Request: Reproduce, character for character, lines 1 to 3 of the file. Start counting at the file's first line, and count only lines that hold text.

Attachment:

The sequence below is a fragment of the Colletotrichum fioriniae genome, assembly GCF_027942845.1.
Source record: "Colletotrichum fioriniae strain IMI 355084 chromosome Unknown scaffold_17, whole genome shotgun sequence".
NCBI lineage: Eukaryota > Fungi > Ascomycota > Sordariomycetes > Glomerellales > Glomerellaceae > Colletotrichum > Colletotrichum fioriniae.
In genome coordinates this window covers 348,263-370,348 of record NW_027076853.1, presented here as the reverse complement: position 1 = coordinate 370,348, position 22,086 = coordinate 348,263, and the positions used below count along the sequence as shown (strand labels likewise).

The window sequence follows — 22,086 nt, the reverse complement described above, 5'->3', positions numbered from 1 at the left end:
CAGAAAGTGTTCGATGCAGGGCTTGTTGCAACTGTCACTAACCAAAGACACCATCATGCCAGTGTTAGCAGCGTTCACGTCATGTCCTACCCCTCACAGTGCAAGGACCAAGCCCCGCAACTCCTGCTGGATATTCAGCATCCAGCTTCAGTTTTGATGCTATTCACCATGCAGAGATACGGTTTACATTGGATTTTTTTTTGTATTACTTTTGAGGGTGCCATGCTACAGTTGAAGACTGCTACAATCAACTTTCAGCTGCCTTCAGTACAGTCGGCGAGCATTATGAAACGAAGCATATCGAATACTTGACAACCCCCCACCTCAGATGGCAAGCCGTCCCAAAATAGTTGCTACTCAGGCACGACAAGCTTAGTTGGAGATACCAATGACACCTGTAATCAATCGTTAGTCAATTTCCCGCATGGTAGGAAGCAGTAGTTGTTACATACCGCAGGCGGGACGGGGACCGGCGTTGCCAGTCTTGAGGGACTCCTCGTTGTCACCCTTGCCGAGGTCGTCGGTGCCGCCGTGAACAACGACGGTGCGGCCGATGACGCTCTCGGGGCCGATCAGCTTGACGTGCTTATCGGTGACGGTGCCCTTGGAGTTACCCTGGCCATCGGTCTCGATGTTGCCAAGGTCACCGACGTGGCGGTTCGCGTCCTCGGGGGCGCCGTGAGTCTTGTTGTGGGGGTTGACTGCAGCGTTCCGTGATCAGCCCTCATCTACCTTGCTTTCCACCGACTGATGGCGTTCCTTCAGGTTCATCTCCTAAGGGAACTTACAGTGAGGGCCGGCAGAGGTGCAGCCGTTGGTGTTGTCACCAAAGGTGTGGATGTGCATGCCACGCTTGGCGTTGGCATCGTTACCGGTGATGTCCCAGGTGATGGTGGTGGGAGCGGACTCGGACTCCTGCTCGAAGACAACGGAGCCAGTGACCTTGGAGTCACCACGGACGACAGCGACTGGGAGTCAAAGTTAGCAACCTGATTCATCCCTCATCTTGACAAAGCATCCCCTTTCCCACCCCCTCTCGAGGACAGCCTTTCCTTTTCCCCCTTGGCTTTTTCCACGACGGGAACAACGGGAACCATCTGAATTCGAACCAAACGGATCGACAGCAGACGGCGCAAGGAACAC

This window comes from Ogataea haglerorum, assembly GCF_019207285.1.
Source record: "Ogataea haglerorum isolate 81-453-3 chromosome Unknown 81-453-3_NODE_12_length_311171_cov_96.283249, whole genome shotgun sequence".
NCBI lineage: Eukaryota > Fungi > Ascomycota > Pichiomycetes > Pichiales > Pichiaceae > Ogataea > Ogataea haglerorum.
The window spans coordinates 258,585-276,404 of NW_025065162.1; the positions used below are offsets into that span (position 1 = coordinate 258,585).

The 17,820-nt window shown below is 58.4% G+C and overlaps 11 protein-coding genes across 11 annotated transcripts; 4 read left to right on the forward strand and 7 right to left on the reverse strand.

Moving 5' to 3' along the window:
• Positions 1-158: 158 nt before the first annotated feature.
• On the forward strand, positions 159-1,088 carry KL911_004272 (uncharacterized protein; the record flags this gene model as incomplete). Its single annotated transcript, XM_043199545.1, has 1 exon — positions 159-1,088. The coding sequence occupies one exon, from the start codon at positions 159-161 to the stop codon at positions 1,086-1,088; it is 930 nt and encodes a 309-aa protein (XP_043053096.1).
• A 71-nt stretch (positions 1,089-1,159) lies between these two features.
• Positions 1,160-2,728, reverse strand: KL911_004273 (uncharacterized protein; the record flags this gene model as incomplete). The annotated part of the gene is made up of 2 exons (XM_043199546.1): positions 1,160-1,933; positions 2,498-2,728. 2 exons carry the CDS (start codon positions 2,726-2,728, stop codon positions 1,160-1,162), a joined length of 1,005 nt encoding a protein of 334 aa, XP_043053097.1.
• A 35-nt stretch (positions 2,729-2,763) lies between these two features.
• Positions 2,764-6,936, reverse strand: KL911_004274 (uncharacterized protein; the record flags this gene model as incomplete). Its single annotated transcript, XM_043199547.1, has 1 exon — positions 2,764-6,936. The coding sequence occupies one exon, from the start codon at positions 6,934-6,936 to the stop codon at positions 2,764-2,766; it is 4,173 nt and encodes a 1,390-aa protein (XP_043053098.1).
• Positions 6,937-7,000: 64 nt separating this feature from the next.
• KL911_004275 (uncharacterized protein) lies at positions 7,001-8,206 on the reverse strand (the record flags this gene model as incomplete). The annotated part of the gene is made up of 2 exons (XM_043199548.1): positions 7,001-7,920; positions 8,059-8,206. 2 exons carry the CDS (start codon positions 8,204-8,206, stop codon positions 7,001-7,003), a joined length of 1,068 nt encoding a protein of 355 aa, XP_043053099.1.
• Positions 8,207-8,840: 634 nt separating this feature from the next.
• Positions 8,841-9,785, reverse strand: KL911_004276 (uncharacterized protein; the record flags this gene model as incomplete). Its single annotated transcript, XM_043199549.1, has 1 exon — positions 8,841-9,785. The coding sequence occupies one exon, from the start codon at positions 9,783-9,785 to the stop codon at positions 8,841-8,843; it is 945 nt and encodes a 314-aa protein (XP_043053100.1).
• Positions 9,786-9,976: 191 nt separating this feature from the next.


The sequence below is a fragment of the Colletotrichum fioriniae genome, assembly GCF_027942845.1.
Source record: "Colletotrichum fioriniae strain IMI 355084 chromosome Unknown scaffold_17, whole genome shotgun sequence".
NCBI lineage: Eukaryota > Fungi > Ascomycota > Sordariomycetes > Glomerellales > Glomerellaceae > Colletotrichum > Colletotrichum fioriniae.